Your health and wellbeing

A key element of ensuring your University success is to look after you health and wellbeing. Getting organised during your first weeks can really help. 

If you haven't already been vaccinated with Meningococcal ACWY (MenACWY) vaccine before the beginning of the new academic term we recommend that you do so soon after enrolment. Your GP will provide this vaccine. There's more information available online about MenACWY.

Your mental and physical health are of vital importance whilst you're studying with us, as being healthy can help you to reach your full potential academically. As the saying goes 'healthy body healthy mind'. 

GP surgery registration

Park Medical Practice is based at the Kedleston Road site of our Derby Campus. If you're going to be studying in Derby you can register with this practice. Once you've enrolled at the University you can collect a form from the receptionist, complete this and hand it back in. Registration takes approx. 2 weeks but you can access the GP if necessary within this time. If you’re living at home, you should be registered with a doctor near to where you live. You can find your local NHS GP surgery and NHS Dentist here.

If you're going to be studying at our Buxton or Chesterfield Campuses you need to register with a GP surgery within the area. If you're living at home, you should be registered with a doctor near to where you live. You can find your local NHS GP surgery and NHS Dentist here.

Here are some tips to help you look after yourself and increase your potential to go further.

A healthy diet is important not just for our physical and mental health. It also allows us to maintain concentration and energy - which are vital for studying and surviving the busy student lifestyle.

If your diet is poor you'll end up feeling sluggish, tired, and struggling to concentrate and you may also find your mood becoming lower. We have lots of tips on how to maintain a healthy diet and on how to eat well cheaply.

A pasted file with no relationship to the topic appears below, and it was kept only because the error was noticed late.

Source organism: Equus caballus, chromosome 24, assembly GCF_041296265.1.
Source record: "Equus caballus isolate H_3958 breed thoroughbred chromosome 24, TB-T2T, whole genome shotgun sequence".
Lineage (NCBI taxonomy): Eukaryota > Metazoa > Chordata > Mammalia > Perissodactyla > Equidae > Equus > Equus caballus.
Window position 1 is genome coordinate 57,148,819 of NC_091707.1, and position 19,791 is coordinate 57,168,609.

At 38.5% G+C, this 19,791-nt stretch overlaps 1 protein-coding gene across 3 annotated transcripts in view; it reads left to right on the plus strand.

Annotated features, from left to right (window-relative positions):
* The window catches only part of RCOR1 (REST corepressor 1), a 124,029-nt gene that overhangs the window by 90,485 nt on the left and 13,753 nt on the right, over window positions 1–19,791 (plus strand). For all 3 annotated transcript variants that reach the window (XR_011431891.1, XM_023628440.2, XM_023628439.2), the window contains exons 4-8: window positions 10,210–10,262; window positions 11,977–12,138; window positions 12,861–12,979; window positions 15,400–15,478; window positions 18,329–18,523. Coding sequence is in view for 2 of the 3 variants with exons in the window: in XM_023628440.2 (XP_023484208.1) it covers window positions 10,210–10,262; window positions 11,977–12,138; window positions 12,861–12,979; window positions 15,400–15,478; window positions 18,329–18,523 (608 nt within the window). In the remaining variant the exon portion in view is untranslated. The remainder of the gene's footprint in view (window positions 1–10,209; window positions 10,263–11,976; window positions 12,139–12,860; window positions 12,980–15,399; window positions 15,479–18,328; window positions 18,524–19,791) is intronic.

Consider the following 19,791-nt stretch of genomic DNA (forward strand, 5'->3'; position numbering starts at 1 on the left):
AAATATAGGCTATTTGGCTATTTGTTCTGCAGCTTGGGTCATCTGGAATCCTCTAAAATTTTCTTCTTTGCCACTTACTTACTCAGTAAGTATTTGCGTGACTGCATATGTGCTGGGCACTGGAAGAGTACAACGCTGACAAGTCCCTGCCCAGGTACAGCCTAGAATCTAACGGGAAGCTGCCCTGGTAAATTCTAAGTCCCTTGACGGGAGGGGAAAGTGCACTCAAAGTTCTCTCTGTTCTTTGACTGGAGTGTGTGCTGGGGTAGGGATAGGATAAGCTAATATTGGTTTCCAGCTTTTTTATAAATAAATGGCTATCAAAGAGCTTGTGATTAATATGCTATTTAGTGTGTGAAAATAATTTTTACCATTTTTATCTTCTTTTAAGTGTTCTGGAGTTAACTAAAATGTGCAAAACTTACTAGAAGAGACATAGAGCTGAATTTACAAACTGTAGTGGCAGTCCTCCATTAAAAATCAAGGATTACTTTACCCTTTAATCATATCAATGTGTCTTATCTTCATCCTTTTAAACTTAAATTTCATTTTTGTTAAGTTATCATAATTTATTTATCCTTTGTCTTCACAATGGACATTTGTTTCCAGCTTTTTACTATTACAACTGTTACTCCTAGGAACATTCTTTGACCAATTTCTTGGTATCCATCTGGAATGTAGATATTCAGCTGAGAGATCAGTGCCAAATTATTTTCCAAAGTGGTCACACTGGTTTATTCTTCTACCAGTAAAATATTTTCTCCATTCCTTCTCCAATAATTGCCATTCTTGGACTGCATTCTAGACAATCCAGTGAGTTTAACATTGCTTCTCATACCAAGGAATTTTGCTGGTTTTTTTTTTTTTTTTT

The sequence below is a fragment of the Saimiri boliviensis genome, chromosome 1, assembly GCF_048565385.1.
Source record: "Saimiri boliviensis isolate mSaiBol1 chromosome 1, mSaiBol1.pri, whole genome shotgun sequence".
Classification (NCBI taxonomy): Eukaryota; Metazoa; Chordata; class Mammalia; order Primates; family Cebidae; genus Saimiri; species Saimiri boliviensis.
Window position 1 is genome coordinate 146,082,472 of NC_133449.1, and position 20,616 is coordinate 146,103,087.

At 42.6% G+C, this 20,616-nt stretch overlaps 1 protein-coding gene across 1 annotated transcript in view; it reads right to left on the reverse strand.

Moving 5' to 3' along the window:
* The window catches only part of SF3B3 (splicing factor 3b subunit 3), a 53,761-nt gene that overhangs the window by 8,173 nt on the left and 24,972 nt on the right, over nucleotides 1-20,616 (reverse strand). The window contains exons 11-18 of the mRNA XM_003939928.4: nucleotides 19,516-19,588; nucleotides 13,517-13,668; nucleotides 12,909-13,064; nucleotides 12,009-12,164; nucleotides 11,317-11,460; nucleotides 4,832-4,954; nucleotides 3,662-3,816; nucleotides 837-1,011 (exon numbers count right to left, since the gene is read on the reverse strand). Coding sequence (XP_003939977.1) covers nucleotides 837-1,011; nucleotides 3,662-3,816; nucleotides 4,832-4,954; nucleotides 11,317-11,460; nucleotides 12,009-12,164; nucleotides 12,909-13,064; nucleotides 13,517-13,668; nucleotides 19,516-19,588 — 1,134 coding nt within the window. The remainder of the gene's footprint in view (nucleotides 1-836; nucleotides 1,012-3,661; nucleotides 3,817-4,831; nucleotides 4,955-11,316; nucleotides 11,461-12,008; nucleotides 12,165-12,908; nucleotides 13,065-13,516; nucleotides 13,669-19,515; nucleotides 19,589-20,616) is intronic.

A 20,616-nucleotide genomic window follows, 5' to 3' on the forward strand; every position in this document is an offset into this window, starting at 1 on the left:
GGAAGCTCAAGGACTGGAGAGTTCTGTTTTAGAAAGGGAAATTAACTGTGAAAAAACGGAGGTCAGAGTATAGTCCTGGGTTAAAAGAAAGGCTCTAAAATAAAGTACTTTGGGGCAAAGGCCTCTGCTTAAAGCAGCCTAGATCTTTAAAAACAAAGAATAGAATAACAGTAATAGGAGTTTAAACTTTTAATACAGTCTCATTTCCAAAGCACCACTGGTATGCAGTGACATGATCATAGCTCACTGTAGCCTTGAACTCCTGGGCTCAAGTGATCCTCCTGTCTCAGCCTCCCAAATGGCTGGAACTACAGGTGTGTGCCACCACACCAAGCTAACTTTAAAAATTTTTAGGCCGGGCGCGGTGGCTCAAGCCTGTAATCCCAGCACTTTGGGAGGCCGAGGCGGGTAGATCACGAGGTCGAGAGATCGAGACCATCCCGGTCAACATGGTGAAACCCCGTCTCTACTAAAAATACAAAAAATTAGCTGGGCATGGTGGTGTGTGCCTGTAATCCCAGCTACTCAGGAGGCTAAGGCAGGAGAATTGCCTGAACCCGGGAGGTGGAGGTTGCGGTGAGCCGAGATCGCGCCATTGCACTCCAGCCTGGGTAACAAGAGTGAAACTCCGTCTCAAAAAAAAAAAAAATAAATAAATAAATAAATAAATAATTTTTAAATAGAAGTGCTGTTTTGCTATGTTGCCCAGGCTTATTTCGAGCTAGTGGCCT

We also have some student recipe websites for you to try:

Eat well cheaply

  • Plan your budget - work out how much you're going to spend on food each week and stick to it. 
  • Cook with friends - if you each take turns buying and cooking a meal you'll all save money
  • Get back to basics - processed food is a pricey option because you're paying for the processing. It's much cheaper and often more nutritious to buy basic ingredients and make your own meals.
  • Compare prices - shop around. Find out whether your local greengrocer or market stall is better value than the supermarket. You'll also often save a few pence by buying a supermarket's own products, rather than the big brands.
  • Shop seasonally - it stands to reason that in the middle of winter you'll pay more for strawberries flown in from a distant corner of the world, so save by buying your fruit and veg when it's in season.
  • Don't be seduced by special offers - getting 20p off, three for the price of two, or 15% extra is great if it's something useful. But don't fill the cupboards with cake just because it's on special offer!
  • Cook batches - it can be expensive buying a different set of ingredients for every meal, so it's a good idea to cook up a batch of food. After cooking, cool the food quickly (within one to two hours), then freeze in serving-sized portions. Make sure you reheat the food until it's steaming hot all the way through.
  • Watch your waste - if you buy food that goes off quickly, plan your meals so it all gets eaten or frozen for future use.

We cannot underestimate how important good sleep is for academic performance and our physical and mental wellbeing. If we get less sleep than we need then we become tired, irritable and less able function. Lack of sleep also reduces our ability to concentrate, remember and think creatively - all of which are vital for academic work. This in turn can impact on our mood as we feel less able to cope with life, which in turn increases anxiety and disrupts our sleep further. All of this usually stops once the 'sleep debt' is repaid.

It can be difficult at the start of term to establish a good sleeping pattern. There are lots of parties or conversations in people's rooms that go on late into the night. You may also be sleeping in a new room in halls or a student house and your sleep may be more disturbed while you get used to your new environment.Don't worry if you find this happening to you. Student life does settle down after the first few weeks and once you catch up on your sleep you'll be fine.

Here are some tips on how to improve your sleep and establish a good sleeping pattern:-

Environment

Make sure your bedroom is an ideal place for sleep. Remove any sources of stimulation, use heavy curtains to block out light and make sure your bed is comfortable. Many people find that laundering their bed clothes more regularly at times of stress can make their bed feel more welcoming and can improve sleep.